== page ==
On to the heavy stuff (besides books)... This past month has been vital for another reason. I felt like I had lost some part of myself in the past couple of years--a fundamental belief in myself, an independence--and I couldn't even say why, or how to change that feeling. I think traveling has restored some of that. I feel like I can do anything. It's made me remember that I am extremely hardy--a fact that I often forget when I'm in a position to rely on others who seem infinitely better at something. It's not that I feel invincible (that's dangerous), but rather capable again. And that feels pretty damn good.

Tuesday, January 11, 2011


Just read that there is currently snow in 49 states in the U.S.

Home, I miss you. Well, snow, I miss you.

But not enough to come back just yet. The food in Hong Kong is too good.

Farewell, New Zealand, Hello (and Goodbye) Australia

(sung) "AAAAAHHHH!"

When I saw the Sydney Opera House from afar, all I could think of was the operatic belt depicted in "Finding Nemo." But I'm getting ahead of things...

On January 4th, I got to Christchurch and pretty much broke all of the rules I had set for myself and so faithfully adhered to over the last month: I bought clothes. I picked up more books. I ate at an Americanized, super touristy pseudo-Mexican restaurant, and paid $26 for a sub-par burrito. I even bought a very overpriced margarita. But I was so happy to finally be rid of my plague funk and out and about again, I didn't even care.

Christchurch was a bit of a ghost town while I was there, due to both New Year's holiday closings and destruction from the earthquake in September. They've had over 1000 aftershocks since then, and there were two during my stay (neither of which I felt due to my extensively-documented obliviousness and heavy sleeping tendencies). Christchurch wasn't a complete bust, though. I stayed at Kiwi Basecamp, which had friendly service and FREE fresh-baked bread every morning, and I had a great dinner with Genevieve, an American from California, and spent a very pleasant day and evening with the darkly-witty Catherine from Auckland. The worst thing about traveling is meeting people for a short day whom you wish you could get to know over years. Two shining examples, here.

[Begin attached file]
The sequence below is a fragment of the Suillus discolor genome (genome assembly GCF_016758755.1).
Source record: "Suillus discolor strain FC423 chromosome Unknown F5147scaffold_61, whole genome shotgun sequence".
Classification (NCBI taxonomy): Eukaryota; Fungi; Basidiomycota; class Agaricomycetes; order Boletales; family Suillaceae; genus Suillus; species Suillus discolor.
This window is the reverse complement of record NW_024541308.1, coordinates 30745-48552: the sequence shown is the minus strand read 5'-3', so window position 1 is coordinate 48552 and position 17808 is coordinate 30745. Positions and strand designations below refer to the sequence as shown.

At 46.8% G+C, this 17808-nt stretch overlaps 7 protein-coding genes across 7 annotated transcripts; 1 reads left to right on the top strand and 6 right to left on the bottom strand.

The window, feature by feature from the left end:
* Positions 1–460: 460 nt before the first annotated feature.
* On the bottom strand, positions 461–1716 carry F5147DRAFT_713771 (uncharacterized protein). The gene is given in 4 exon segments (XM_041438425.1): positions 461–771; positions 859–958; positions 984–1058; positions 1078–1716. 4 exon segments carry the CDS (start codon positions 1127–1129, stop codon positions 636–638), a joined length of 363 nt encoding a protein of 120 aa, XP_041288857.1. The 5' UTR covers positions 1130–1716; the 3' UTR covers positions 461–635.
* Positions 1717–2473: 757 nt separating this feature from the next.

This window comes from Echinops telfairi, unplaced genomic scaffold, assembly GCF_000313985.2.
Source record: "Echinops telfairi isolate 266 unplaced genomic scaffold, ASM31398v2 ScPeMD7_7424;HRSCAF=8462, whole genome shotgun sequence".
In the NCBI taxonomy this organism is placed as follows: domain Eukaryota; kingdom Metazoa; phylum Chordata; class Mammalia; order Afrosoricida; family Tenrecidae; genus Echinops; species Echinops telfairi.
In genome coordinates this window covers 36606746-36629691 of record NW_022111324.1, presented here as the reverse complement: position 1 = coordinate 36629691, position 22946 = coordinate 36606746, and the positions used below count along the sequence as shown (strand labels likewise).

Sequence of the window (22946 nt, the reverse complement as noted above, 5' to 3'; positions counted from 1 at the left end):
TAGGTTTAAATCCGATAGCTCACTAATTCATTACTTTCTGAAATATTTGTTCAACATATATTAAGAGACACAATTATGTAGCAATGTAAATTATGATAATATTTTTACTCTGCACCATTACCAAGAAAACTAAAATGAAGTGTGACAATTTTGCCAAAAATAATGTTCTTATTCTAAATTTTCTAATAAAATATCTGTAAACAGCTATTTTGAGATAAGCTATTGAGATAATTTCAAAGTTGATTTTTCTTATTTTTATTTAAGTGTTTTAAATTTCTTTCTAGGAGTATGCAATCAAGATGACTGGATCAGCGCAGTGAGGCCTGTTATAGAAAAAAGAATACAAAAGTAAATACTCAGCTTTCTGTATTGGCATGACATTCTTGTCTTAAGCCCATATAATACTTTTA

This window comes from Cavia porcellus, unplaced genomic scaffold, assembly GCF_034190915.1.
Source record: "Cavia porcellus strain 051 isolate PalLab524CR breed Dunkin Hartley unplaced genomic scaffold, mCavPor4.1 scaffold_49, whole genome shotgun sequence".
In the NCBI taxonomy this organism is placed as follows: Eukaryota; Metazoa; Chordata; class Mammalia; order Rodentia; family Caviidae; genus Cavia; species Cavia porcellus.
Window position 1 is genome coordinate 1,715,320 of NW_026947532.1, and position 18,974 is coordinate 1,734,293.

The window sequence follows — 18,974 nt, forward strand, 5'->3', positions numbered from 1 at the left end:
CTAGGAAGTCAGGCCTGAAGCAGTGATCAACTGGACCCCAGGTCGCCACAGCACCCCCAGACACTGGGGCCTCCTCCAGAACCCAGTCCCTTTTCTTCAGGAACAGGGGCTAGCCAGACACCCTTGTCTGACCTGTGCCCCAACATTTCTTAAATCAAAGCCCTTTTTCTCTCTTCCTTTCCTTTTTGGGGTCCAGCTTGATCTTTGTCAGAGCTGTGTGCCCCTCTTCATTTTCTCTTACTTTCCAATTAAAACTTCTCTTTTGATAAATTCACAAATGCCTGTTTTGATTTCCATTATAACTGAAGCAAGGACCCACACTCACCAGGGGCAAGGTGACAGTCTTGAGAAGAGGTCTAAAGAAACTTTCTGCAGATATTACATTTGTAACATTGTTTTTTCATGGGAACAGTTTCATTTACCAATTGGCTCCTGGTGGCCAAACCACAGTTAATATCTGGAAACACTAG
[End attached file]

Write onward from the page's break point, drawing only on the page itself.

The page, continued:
From Christchurch, I took a day trip to Kaikoura (pronounced "Ky-kota" by the Maori), intent on swimming with dolphins, as enthusiastically prescribed by Joy. Sadly, this was not in the cards; the water was insanely rocky, and my main sightseeing activity ended up being watching almost everyone on the boat vomit miserably into buckets. Silver lining: turns out, I don't get seasick! Actually, the REAL silver lining was that I did get to see wild dolphins, up close and personal, doing their jubilant wild dolphin thing. It was pretty cool. Observe:

After a brief stay back in Auckland (more good times with Cat), it was bye-bye, New Zealand. It was sad to wave farewell to my Kiwi paradise, and I'll admit that I'm already plotting ways to get back there, for longer. But this time, I was headed for Hong Kong, though it took me quite a long time to actually get there.

My layover in Sydney was more lively than expected. In the day and a half I had to check it out, I stayed in a ridiculously huge YHA that had a freaking pool and arcade, and I again met up with Leanne, who has bravely decided to quit her job in the UK and remain in Australia for a year, and her friend, Rhi, at the Sydney Festival in Hyde Park. It was extremely hot out, and while savoring ice cream from one of the stalls and watching a silent movie on the projection screen, we were accosted by these strange birds:

They've got the mentality of NYC pigeons or Ann Arbor squirrels, but seemed way more awesome because of their weird appearance and the fact that I only had to deal with one afternoon of shooing them away. Later, we ambled through the streets and around the harbor, stopping only for beer and macarons. Ah, macarons! Thank you, Abra, for introducing me to these colorful, luscious treats. My life hasn't been the same since. Sydney reminded me of New York (or at least Midtown) like no place ever has. Made me feel a bit cozy in an ultra-commercial, slightly-uncomfortable way. I spent the second day exploring the city on foot, and then it was back to the airport.

Since leaving Australia, I've been in a layover-filled haze, stumbling around Malaysian airports and peeling contacts from bloodshot eyes. I'm now in Hong Kong (my first taste of Asia), and have been in a constant, blissful food coma since my arrival. But more on that later...

Tuesday, January 4, 2011

Kepler Track

My three-day tramp on the Kepler Track in the southwest (Fiordland) ended on New Year's Eve. It reminded me a lot of Mount Washington, actually: the first and last days wound up and down through dense, mossy forest abundant with ferns, and the middle day was spent picking our way along the Forest Burn Saddle and a long, narrow alpine ridge with heart-stopping views at the top of the Kepler mountains, summitting Mt. Luxmore in the process.